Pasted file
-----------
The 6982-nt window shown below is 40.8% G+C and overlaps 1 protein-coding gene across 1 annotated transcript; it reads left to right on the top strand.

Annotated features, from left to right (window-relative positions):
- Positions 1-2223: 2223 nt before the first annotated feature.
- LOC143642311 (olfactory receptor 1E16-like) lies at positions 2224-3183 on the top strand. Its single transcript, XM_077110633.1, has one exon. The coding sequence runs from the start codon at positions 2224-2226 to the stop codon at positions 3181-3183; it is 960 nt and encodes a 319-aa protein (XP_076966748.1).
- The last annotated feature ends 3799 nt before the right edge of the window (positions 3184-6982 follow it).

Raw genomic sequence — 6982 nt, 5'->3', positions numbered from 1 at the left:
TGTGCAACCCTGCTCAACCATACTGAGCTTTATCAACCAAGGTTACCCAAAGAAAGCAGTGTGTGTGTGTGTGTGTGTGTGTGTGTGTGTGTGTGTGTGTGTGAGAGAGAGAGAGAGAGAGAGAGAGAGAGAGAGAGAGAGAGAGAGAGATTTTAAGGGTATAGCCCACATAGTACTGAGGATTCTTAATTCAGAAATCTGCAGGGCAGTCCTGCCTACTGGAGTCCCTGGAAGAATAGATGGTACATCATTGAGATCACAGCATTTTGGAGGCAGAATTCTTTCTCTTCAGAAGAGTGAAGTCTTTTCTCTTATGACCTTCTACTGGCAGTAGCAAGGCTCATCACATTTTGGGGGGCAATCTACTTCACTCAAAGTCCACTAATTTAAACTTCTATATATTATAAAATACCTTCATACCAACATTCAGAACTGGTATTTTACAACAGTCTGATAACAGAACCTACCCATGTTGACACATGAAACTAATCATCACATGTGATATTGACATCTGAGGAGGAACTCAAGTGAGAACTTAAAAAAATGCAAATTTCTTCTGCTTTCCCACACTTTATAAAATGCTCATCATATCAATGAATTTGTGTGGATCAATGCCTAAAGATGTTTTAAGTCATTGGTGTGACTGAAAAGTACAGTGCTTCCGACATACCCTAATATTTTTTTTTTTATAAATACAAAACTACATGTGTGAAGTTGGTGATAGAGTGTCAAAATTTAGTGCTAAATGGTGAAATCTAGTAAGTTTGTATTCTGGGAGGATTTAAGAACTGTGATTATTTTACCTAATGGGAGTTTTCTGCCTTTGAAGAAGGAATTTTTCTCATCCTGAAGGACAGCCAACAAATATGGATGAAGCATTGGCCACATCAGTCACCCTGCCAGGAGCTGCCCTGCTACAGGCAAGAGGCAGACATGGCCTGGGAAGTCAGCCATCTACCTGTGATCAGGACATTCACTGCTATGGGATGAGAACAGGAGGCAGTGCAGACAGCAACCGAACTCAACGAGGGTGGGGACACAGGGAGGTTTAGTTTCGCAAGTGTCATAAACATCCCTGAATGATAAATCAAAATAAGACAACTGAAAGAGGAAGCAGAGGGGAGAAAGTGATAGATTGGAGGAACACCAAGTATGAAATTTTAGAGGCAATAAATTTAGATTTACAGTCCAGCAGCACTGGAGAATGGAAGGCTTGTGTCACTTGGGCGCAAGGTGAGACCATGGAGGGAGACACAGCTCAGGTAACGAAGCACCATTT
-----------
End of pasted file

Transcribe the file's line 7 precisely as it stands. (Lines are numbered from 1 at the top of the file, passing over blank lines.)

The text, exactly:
TGTGCAACCCTGCTCAACCATACTGAGCTTTATCAACCAAGGTTACCCAAAGAAAGCAGTGTGTGTGTGTGTGTGTGTGTGTGTGTGTGTGTGTGTGTGTGTGAGAGAGAGAGAGAGAGAGAGAGAGAGAGAGAGAGAGAGAGAGAGAGATTTTAAGGGTATAGCCCACATAGTACTGAGGATTCTTAATTCAGAAATCTGCAGGGCAGTCCTGCCTACTGGAGTCCCTGGAAGAATAGATGGTACATCATTGAGATCACAGCATTTTGGAGGCAGAATTCTTTCTCTTCAGAAGAGTGAAGTCTTTTCTCTTATGACCTTCTACTGGCAGTAGCAAGGCTCATCACATTTTGGGGGGCAATCTACTTCACTCAAAGTCCACTAATTTAAACTTCTATATATTATAAAATACCTTCATACCAACATTCAGAACTGGTATTTTACAACAGTCTGATAACAGAACCTACCCATGTTGACACATGAAACTAATCATCACATGTGATATTGACATCTGAGGAGGAACTCAAGTGAGAACTTAAAAAAATGCAAATTTCTTCTGCTTTCCCACACTTTATAAAATGCTCATCATATCAATGAATTTGTGTGGATCAATGCCTAAAGATGTTTTAAGTCATTGGTGTGACTGAAAAGTACAGTGCTTCCGACATACCCTAATATTTTTTTTTTTATAAATACAAAACTACATGTGTGAAGTTGGTGATAGAGTGTCAAAATTTAGTGCTAAATGGTGAAATCTAGTAAGTTTGTATTCTGGGAGGATTTAAGAACTGTGATTATTTTACCTAATGGGAGTTTTCTGCCTTTGAAGAAGGAATTTTTCTCATCCTGAAGGACAGCCAACAAATATGGATGAAGCATTGGCCACATCAGTCACCCTGCCAGGAGCTGCCCTGCTACAGGCAAGAGGCAGACATGGCCTGGGAAGTCAGCCATCTACCTGTGATCAGGACATTCACTGCTATGGGATGAGAACAGGAGGCAGTGCAGACAGCAACCGAACTCAACGAGGGTGGGGACACAGGGAGGTTTAGTTTCGCAAGTGTCATAAACATCCCTGAATGATAAATCAAAATAAGACAACTGAAAGAGGAAGCAGAGGGGAGAAAGTGATAGATTGGAGGAACACCAAGTATGAAATTTTAGAGGCAATAAATTTAGATTTACAGTCCAGCAGCACTGGAGAATGGAAGGCTTGTGTCACTTGGGCGCAAGGTGAGACCATGGAGGGAGACACAGCTCAGGTAACGAAGCACCATTT